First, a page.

Got my first lawn care customers from word of mouth.

Having a large local social network can be a real asset when it comes to starting up a new business. As we will see from this discussion on the Gopher Lawn Care Business Forum, a new entrepreneur was pleasantly surprised when his first few customers came to him through word of mouth, even before he bought his first lawn mower.

One lawn care business owner wrote “I haven’t even officially started yet, and I already have 2 mowing accounts with a possible 3rd already lined up. I’m still planning, pricing equipment, figuring costs, and all that. I have 4 more people I’m going to give quotes to next week and I don’t even have a mower yet! Plus I lined up 4 snow removal accounts.

Of course I have mentioned my new business to my family. They tend to talk at work, as all people do, and from the word of mouth they created, at least three people have mentioned to family members that they are unhappy with their current service and would like to give me a try. I have since talked to each and gave them an estimate on mowing, trimming and blowing, the basic service.

I asked about spring clean up and 1 of them said no, they enjoy doing that part of the job because it’s spring and it’s a nice project and it’s good to be outside after the long winter, but they hate the weekly maintenance. The others said yes on the spring clean up.

This is pretty cool, I didn’t even have to do anything for my first clients! That really takes the biggest pressure off that I feel I was facing, getting my first client.

When my sister has her yearly neighborhood garage sale coming up soon, we’re going to set up a table with free donuts and coffee and hand out our business cards and fridge magnets to people.

I’m planning my business, I’m working my regular job full time, and I’m going to school full time, plus I have been training for a half marathon I have to run this Sunday. All in all though, I feel like I am doing good so far. It’s all motivational. I’m kind of feeling like a kid a couple days before Christmas!”

A second lawn care business owner said “here are some lessons I learned through my first year in business. I would make sure those new customers sign a contract / service agreement. You should have seen how surprised I was when I showed up to mow my very first customer’s lawn and there was another company there. I signed them up during a fall clean up but come spring I was forgotten.

When it comes to pricing jobs, if you are inexperienced at bidding, I would suggest you go a few bucks higher than what your gut is telling you. Early on I looked at yards and thought I’d be done with a yard cleanup in less then 4 hours when the job actually took 10. Surprisingly that was a small yard. Working around hedges doubles the amount of time you need. I find it faster to do a big wide open yard than a compact yard with bushes. I would base your time off using a rake. Then use your blowers, vacs whatever you got. The rake does work the best but it takes the longest.

If you can charge by the hour and by the dump. Then you can figure it from there. I know a lot of people who don’t like per hour estimates but it can really save your but, especially early on.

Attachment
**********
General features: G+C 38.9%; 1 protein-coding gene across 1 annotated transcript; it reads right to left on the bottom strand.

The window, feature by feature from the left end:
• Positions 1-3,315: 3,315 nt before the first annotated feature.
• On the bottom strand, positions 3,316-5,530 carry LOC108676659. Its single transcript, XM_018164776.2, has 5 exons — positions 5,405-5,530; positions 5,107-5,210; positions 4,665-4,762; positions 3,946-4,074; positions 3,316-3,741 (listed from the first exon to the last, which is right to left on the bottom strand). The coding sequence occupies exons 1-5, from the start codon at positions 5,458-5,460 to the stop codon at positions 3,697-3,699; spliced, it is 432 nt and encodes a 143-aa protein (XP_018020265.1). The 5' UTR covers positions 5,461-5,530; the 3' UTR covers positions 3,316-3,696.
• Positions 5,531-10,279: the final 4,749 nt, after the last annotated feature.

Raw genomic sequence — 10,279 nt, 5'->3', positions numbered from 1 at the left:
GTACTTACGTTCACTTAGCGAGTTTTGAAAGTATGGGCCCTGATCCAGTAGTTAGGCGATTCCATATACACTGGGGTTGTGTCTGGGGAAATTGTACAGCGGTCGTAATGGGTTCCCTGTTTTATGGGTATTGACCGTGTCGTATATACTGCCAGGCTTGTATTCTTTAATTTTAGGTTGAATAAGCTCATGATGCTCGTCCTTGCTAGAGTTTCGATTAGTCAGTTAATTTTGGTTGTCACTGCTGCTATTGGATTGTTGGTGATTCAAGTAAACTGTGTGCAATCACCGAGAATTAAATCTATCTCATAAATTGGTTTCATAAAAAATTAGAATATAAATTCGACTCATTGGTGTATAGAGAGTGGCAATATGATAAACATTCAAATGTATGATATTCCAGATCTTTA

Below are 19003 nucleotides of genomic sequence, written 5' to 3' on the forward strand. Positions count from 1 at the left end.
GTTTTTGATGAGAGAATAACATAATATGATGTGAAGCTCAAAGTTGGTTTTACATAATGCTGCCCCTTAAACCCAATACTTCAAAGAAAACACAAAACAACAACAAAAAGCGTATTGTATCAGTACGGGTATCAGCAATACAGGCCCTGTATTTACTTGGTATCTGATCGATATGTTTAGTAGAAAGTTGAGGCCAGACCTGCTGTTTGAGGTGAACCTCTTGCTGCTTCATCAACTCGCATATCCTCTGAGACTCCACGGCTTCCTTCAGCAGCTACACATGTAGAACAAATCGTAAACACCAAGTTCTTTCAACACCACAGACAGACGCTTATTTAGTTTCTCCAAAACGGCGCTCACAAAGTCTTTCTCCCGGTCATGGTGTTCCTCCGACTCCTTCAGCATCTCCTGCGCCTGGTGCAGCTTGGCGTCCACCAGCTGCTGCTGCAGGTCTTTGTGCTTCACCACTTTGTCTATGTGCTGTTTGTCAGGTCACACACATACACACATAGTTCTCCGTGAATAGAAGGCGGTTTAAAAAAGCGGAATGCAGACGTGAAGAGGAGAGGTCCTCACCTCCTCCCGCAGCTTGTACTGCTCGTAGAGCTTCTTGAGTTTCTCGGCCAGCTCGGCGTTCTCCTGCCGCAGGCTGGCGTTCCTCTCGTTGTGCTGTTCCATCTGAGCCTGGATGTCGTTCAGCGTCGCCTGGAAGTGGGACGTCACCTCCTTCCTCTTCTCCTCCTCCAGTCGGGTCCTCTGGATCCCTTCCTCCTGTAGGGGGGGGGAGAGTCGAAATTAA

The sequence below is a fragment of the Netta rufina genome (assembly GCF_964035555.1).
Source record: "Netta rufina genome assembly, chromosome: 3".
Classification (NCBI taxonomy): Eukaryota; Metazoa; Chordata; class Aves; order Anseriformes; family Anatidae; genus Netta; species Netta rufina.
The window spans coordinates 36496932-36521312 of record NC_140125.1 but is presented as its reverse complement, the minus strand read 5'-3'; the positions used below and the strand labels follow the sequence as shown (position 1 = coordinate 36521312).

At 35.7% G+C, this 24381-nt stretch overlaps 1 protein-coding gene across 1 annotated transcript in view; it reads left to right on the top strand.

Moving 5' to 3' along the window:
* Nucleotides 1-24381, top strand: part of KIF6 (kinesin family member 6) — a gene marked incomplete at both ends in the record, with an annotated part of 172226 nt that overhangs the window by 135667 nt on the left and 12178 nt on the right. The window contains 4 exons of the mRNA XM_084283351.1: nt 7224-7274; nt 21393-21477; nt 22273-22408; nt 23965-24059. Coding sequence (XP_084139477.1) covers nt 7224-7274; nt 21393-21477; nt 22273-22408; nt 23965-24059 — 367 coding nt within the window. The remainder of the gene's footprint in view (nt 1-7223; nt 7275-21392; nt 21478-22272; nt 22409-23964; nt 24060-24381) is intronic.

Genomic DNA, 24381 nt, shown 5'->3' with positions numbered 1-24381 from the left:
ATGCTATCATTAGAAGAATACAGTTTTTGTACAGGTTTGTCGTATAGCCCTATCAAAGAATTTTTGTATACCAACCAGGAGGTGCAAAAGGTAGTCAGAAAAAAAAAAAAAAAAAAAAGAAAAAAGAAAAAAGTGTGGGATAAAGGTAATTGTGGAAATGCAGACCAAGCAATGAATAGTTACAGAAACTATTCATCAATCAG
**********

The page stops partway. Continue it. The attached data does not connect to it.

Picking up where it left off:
Getting customers through word of mouth is really ideal. If you can continue to generate buzz as you are doing now, that will keep the amount of time and money needed to be spent on marketing to a minimum.”

A third shared “if you’re in a populated area/city, you’ll be fine. There are plenty of people who want someone to do their lawn work for them.

I may use a service agreement next season. I found one on the forum and I modified it to suit my needs, but never actually implemented it. I’ve been lucky enough to have excellent clients so far who don’t need the threat of a $20 fee for not cleaning up their dog poop ahead of time - they just do it. Late payment charge? 99.9% of my clients have their payment ready when I arrive on site and the ones who forget sometimes toss in an extra $5 for my trouble when I need to stop back for it.

Where I did have problems was with estimating my leaf cleanups. I learned it’s not a bad idea to at least do a few of them your first season to get a feel for things. I say this because when my first fall came, I was all geared up for leaf removal but I really didn’t know what to expect. I never had to deal with leaves before.

I didn’t know how long it would take to clean up a yard, what to charge, what method worked best. When I did my first real leaf work I had to clean up 7 properties, mostly small ones, but one had lots of obstacles like shrubs and fencing that made it take a lot  longer than I had anticipated. I think it took me two and a half hours and I only charged $35. That was my initial estimate - assuming a 30 min job and I stuck to it.

All the other leaf cleanups I did in my first year just needed me to blow the leaves to the curb with the understanding that I’d be back a few more times before the final cleanup. This worked for me because I could learn as I went. I did a bunch of small clean ups through out fall and didn’t get stuck with one massive cleanup all at once.”

Read more about Lawn Care Business Bidding Tips, Upsells, And Disasters To Avoid. Learn how to improve your bidding process with this book and be prepared before hand by knowing what you should be looking out for before a problem occurs.

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Lawn Care Business Books And Software.
How To Get Lawn Care Customers Vol. 2
The landscaping and lawn care business plan startup guide
A rebellious teenagers guide to starting a landscaping & lawn care business
The GopherHaul Lawn Care Business Show Episode Guide.
Stop Lowballing! A Lawn Care Business Owner\'s Guide To Success